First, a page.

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Busy Summer in Basel

More Transparency Needed in Risk-Weighted Assets

Third in a nine-part series

The Basel Committee recently published for the first time an analysis of risk-weighted assets of banks' credit risk. In doing so, the committee confirmed the worst kept secret in the industry: there is significant variability in banks' RWAs especially between large U.S. and European financial firms.

The findings demonstrate that most of this variability is due to differences in riskiness of assets. In this environment, however, many pundits are skeptical of the well-meaning Basel committee's claim that variances in RWAs were not due to banks' manipulation. Some have even accused the committee of being too timid in policy prescription.

I certainly believe that banks can and do manipulate inputs. Yet, I have also seen significant variances in RWAs because models are not a science; they are an art. Their results are influenced by the availability, amount and quality of data, macro-assumptions used and, often, the extent of management intervention in how models are constructed and used.

Also, it is important to recognize that variability in banks' RWA calculation is not only due to bank's modeling, but also due to supervisory choices in each jurisdiction, driven either by discretion permitted under the Basel framework or deviation in how a country's regulators implement the Basel accords.

Certainly, globally systemically important banks are not helping themselves by continuing to be opaque about what assumptions they use to derive their models' credit risk drivers. It is understandable that significant distrust about banks will continue, particularly when most people have never seen or used a model. I have discussed previously in these columns that Pillar III, the part of Basel that provides guidelines for disclosures, is a very important component of the Basel accords as it is the only pillar within the Basel accords useful for market discipline.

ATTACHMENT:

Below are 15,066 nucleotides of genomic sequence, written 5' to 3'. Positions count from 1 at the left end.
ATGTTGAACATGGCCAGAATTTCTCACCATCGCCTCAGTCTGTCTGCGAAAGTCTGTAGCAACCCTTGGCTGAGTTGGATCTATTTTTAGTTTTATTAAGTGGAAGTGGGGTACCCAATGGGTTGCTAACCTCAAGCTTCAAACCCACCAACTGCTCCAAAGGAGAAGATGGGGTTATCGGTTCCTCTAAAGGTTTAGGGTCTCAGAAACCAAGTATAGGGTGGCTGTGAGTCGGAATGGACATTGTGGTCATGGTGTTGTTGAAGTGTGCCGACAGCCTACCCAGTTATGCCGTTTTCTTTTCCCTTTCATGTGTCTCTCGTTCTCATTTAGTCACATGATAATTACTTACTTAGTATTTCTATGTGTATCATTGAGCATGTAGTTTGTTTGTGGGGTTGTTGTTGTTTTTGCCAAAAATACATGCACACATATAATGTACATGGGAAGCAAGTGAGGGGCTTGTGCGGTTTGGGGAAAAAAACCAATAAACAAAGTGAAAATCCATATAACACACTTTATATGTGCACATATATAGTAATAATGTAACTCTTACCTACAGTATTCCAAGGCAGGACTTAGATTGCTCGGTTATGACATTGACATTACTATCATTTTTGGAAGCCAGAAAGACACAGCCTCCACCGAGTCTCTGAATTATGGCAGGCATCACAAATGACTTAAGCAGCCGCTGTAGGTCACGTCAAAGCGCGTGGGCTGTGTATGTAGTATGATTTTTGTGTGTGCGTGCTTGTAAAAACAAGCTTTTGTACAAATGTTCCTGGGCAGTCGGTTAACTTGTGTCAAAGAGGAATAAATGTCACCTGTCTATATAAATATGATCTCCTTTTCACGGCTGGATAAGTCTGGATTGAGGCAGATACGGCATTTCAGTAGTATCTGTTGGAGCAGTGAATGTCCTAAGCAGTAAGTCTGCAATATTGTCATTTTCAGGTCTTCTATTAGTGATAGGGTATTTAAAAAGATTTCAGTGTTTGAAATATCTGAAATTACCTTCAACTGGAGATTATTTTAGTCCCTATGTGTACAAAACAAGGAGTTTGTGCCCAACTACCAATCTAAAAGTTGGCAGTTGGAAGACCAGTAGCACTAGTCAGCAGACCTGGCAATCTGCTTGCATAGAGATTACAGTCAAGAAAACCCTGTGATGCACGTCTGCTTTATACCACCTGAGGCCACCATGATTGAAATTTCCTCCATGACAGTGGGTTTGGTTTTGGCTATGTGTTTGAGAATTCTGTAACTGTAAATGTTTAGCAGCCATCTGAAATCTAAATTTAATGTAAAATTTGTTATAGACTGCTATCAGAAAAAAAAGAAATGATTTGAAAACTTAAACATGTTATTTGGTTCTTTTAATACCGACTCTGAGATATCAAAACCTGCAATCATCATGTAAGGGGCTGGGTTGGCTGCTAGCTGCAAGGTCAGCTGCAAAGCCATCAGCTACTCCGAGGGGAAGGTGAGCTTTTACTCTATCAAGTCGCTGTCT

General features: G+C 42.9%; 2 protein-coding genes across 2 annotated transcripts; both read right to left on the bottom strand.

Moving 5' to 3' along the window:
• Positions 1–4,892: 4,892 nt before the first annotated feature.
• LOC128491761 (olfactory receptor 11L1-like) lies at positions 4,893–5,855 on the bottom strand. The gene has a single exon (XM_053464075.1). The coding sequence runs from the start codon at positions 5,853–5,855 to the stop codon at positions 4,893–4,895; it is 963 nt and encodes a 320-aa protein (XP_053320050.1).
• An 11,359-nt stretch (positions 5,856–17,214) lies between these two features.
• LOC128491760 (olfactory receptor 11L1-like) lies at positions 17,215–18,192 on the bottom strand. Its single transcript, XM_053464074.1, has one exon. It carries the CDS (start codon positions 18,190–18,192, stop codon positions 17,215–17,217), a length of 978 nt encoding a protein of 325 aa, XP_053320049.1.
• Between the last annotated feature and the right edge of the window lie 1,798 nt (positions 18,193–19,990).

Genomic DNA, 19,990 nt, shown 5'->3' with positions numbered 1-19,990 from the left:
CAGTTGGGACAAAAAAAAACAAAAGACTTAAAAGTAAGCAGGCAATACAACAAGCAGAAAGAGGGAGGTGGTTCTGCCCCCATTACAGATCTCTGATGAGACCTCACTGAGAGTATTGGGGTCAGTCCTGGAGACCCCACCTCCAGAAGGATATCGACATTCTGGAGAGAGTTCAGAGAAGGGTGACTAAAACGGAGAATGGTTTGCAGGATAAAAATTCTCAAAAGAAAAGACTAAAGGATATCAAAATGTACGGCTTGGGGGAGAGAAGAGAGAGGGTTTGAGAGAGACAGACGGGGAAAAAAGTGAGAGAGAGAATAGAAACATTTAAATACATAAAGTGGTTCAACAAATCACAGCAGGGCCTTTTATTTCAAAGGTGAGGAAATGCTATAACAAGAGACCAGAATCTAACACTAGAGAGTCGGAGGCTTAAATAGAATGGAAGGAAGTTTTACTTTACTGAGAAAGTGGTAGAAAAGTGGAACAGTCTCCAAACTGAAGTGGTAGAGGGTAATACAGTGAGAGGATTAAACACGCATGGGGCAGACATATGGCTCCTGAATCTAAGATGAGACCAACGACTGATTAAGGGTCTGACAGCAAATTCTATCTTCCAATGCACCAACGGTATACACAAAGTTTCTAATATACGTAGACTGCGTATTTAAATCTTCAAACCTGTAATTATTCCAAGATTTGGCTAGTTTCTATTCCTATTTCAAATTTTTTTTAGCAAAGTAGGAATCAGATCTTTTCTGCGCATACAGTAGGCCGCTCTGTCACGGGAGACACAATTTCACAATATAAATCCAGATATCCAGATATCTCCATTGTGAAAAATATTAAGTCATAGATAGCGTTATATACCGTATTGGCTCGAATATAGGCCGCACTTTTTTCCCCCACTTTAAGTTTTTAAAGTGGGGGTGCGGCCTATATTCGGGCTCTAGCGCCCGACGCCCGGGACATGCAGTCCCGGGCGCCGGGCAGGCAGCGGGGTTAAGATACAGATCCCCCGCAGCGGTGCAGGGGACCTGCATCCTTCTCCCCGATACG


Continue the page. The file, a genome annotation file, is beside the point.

Pillar III has existed since 2004. Yet, nine years later, U.S. banks are still not compliant. In numerous countries such as Brazil, Canada, India, most of continental Europe and the U.K., GSIBs do publish Pillar III disclosures, but those disclosures are neither robust nor uniform enough, making peer comparisons difficult.

Unfortunately, due to the Basel Committee's focus on Pillar I and II, updating and strengthening Pillar III continues to be neglected. The July 5th consultative document highlights that the Basel Committee's medium-term goals are potentially to harmonize RWA implementation requirements and place constraints on parameters used by advanced internal ratings-based banks. Unfortunately, the committee did not make it clear as to when potential harmonizing guidelines would be forthcoming.

Banks should be required to give more disclosure on the types of assets that they have on- and off-balance sheets, especially because off-balance sheet instruments usually end up getting lighter capital treatment. It would also be useful to know what internal ratings distribution and associated risk parameter estimates a bank has and its share of defaulted exposures. Presently, it is practically impossible for bank observers to see what percentage of a bank's internal ratings represent high or low credit quality and what each rating represents in terms of default probability.  For investors and bank analysts, information about the major sources of changes in RWAs over reporting periods and credit risk approaches would be useful to understand the construction and reliability of RWAs and to be able to compare banks.